"Toby!" I shouted cautiously, wishing I'd wore my glasses for once. He'd never ran off. Thankfully, he'd left me a nice set of pawprints sank two inches into the mud. Daft dog. Relieved, I ran along his tracks, calling his name. His leash jangled in my fist. "Toby! Come on, you daft thing, come back. There you are," I smiled, catching sight of the big fur ball frolicking in the mud. Great, another thing for Mum to go mental over. "You're going to need a long bath when we get home," I joked, watching him as he stood up and shook, sending flecks of filth flying. "Ah, Toby! For fuck's sake." The smile knocked off my face, I hooked him onto the leash as he sniffed the dirt. "Come on then. Toby, come on," I ordered, pulling the leash. That turned out to be completely useless. "I said, come on. Toby? Toby? Toby!" Coiling the leash around my wrist I managed to pull him back about an inch. Something glittered in the dirt. "It's just a bottle cap, Tobes, come on. Please? Oh, what's the point." Folding my arms, I watched him step back for a second only to start dragging his front paws through the dirt. Slipping into daydreams, I turned my glance back to that beautiful sunset with its glaring red sun. Maybe this wasn't so bad. I could run away. Move in with Matt. She didn't know where he lived. And we'd been together for months now, he'd put me up for a bit if I asked him. I could say I was his niece or someone if he was scared about people finding out about us. We could tell people once I was sixteen. We could get married when I turned eighteen, once I didn't need my mother's permission. I watched the clouds darken as wisps of smoke slid into the dusky sunset.

"Come on, Toby, you've been sniffing that thing for –" It wasn't a bottlecap. Crouching for a better look at the glinting object, I noticed a sliver of gold in the dirt like a metallic worm. The medal was about the size of a penny in my hand, thick and bulky on a delicate string. A opal sat on the top in the shape of a flower; a black spider was carved in on top with a black pearl as the biggest bit of its body. The gold was tarnished, old but gorgeous. Something else glinted beneath it in the night. I brushed away the dirt with my fingertips, my knuckles brushing against something hard – three slim, white rocks in a line. No… I sprang up and backed away. It wasn't bone, that was stupid. I didn't believe it was bone. I'd come back and prove it in the morning when it was lighter, maybe, if I wasn't under house arrest.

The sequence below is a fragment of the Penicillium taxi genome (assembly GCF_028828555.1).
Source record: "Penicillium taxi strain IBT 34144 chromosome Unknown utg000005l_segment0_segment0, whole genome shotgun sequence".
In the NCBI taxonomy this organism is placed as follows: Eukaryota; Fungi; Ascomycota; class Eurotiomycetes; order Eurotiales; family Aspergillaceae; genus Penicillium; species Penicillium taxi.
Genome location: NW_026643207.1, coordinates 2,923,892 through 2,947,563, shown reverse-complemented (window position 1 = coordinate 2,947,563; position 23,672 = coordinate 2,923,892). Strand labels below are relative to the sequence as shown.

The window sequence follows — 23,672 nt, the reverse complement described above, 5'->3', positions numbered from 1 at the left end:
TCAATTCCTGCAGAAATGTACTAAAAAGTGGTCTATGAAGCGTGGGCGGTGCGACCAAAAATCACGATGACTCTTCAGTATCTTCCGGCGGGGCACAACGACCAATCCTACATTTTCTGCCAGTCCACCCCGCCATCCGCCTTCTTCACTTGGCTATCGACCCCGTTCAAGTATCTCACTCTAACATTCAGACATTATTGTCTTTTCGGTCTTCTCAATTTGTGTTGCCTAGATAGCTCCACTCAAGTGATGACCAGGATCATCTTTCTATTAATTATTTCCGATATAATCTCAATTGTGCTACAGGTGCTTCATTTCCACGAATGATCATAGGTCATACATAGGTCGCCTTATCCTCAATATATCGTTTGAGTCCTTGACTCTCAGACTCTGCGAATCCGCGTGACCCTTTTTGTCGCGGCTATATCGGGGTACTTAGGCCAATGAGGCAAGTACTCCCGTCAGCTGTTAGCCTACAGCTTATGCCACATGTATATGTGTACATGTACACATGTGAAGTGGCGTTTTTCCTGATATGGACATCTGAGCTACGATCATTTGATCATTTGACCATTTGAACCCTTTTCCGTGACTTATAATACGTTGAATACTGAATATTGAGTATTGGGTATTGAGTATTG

"Come on, Toby. Come on." Eventually I dragged him down to the streets again, hauling him along until we got to our street. That was when I noticed my neighbours, all lined up along the street whispering to each other with frightened faces.

"What's going on?"

Mr James, the old bloke who lived next door, did something very weird when he turned around: after three years of complaining about my "damn racket" and telling me to "wash that slap off your face", he hugged me. His frail, bony arms pressed against me like I was being trapped in someone's ribcage.

"Oh, thank God, you're all right," he muttered into my hair. "We thought you might have died."

"What are you talking about?" I asked. "Why would I be dead?" Grappling free from his spindly arms, I caught sight of the fire truck outside of my house. That was when I saw the flames. "What happened?"

"We don't know, love," Mr James said gently. I was "love" now. Something really had gone wrong. "Someone smelt smoke and went to have a look, and – " His Adam's apple dropped and jumped in his skinny neck.

"Where's Mum?" I asked. Crap, had she left the cooker on and fell asleep or something? Not stubbed her cigarette out right? The fire cackled even as the hoses blasted it, feeding on my home. "Is she okay? She's all right, isn't she? She's going to kill me for staying out late. She's always angry about something. Where is she?"

That was when I saw the stretcher.